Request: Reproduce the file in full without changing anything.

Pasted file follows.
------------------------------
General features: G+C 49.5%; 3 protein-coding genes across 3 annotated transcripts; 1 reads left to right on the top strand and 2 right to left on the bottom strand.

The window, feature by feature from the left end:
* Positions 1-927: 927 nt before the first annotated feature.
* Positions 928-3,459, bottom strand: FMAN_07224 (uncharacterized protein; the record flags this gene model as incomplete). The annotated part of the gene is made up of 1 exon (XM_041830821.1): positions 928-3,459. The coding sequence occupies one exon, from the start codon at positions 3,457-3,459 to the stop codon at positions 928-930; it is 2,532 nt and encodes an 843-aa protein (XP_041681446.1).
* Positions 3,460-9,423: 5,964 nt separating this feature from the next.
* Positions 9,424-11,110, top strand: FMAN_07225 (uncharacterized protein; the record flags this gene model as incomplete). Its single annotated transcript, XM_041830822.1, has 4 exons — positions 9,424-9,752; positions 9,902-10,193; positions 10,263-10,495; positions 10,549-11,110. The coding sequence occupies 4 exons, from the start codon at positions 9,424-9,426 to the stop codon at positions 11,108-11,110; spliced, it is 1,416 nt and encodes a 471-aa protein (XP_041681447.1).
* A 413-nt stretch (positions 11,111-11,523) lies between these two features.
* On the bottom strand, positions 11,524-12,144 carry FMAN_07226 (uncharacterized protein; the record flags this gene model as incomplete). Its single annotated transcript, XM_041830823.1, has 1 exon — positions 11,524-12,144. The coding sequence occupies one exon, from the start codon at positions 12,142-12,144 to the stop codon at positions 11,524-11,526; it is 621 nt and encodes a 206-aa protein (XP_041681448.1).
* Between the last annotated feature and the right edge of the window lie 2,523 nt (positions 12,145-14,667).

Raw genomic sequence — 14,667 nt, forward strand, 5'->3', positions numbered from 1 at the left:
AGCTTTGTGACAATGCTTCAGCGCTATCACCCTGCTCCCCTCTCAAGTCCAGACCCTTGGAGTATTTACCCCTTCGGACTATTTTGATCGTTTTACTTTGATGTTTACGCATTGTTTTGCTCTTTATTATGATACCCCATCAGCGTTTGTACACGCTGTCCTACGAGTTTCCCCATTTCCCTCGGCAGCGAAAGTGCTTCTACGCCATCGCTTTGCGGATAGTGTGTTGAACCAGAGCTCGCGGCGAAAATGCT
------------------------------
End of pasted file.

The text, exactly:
General features: G+C 49.5%; 3 protein-coding genes across 3 annotated transcripts; 1 reads left to right on the top strand and 2 right to left on the bottom strand.

The window, feature by feature from the left end:
* Positions 1-927: 927 nt before the first annotated feature.
* Positions 928-3,459, bottom strand: FMAN_07224 (uncharacterized protein; the record flags this gene model as incomplete). The annotated part of the gene is made up of 1 exon (XM_041830821.1): positions 928-3,459. The coding sequence occupies one exon, from the start codon at positions 3,457-3,459 to the stop codon at positions 928-930; it is 2,532 nt and encodes an 843-aa protein (XP_041681446.1).
* Positions 3,460-9,423: 5,964 nt separating this feature from the next.
* Positions 9,424-11,110, top strand: FMAN_07225 (uncharacterized protein; the record flags this gene model as incomplete). Its single annotated transcript, XM_041830822.1, has 4 exons — positions 9,424-9,752; positions 9,902-10,193; positions 10,263-10,495; positions 10,549-11,110. The coding sequence occupies 4 exons, from the start codon at positions 9,424-9,426 to the stop codon at positions 11,108-11,110; spliced, it is 1,416 nt and encodes a 471-aa protein (XP_041681447.1).
* A 413-nt stretch (positions 11,111-11,523) lies between these two features.
* On the bottom strand, positions 11,524-12,144 carry FMAN_07226 (uncharacterized protein; the record flags this gene model as incomplete). Its single annotated transcript, XM_041830823.1, has 1 exon — positions 11,524-12,144. The coding sequence occupies one exon, from the start codon at positions 12,142-12,144 to the stop codon at positions 11,524-11,526; it is 621 nt and encodes a 206-aa protein (XP_041681448.1).
* Between the last annotated feature and the right edge of the window lie 2,523 nt (positions 12,145-14,667).

Raw genomic sequence — 14,667 nt, forward strand, 5'->3', positions numbered from 1 at the left:
AGCTTTGTGACAATGCTTCAGCGCTATCACCCTGCTCCCCTCTCAAGTCCAGACCCTTGGAGTATTTACCCCTTCGGACTATTTTGATCGTTTTACTTTGATGTTTACGCATTGTTTTGCTCTTTATTATGATACCCCATCAGCGTTTGTACACGCTGTCCTACGAGTTTCCCCATTTCCCTCGGCAGCGAAAGTGCTTCTACGCCATCGCTTTGCGGATAGTGTGTTGAACCAGAGCTCGCGGCGAAAATGCT